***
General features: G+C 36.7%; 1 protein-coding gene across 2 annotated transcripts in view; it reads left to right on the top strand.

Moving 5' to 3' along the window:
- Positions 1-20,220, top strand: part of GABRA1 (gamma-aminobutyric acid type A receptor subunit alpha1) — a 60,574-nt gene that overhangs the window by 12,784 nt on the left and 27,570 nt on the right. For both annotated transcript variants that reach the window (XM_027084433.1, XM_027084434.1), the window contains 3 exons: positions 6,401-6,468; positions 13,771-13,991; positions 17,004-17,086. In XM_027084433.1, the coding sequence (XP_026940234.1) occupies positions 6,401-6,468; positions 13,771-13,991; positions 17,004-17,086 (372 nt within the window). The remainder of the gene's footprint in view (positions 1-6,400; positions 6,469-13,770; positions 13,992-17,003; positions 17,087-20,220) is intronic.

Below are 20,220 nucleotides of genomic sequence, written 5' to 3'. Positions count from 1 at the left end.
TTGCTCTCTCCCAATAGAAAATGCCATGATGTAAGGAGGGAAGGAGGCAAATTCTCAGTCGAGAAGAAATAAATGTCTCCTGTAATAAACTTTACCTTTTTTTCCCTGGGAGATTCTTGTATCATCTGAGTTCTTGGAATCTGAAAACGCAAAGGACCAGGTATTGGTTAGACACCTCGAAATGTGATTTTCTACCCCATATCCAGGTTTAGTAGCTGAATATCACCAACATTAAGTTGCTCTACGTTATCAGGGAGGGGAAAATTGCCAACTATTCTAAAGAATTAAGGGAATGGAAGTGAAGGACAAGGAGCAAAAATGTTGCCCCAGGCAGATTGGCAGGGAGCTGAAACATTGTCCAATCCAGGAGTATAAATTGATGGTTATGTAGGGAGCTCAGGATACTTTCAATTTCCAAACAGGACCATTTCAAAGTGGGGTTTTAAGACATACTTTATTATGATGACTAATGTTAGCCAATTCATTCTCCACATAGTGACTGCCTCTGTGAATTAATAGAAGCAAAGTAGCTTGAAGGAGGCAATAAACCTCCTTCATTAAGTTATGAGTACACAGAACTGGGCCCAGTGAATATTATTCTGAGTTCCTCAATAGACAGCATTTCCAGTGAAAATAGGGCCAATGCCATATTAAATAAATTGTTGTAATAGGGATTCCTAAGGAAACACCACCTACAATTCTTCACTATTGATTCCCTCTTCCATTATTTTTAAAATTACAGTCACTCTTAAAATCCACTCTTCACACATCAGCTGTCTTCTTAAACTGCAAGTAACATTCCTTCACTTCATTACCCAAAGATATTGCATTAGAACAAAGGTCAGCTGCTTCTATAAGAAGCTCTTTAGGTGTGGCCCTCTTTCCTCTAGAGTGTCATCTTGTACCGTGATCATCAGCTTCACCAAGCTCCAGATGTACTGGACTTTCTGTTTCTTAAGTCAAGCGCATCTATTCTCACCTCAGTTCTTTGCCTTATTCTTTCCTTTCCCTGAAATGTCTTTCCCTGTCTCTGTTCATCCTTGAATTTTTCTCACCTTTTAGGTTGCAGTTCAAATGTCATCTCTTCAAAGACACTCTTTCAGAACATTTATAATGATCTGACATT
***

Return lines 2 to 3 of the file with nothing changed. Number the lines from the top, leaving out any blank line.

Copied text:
Moving 5' to 3' along the window:
- Positions 1-20,220, top strand: part of GABRA1 (gamma-aminobutyric acid type A receptor subunit alpha1) — a 60,574-nt gene that overhangs the window by 12,784 nt on the left and 27,570 nt on the right. For both annotated transcript variants that reach the window (XM_027084433.1, XM_027084434.1), the window contains 3 exons: positions 6,401-6,468; positions 13,771-13,991; positions 17,004-17,086. In XM_027084433.1, the coding sequence (XP_026940234.1) occupies positions 6,401-6,468; positions 13,771-13,991; positions 17,004-17,086 (372 nt within the window). The remainder of the gene's footprint in view (positions 1-6,400; positions 6,469-13,770; positions 13,992-17,003; positions 17,087-20,220) is intronic.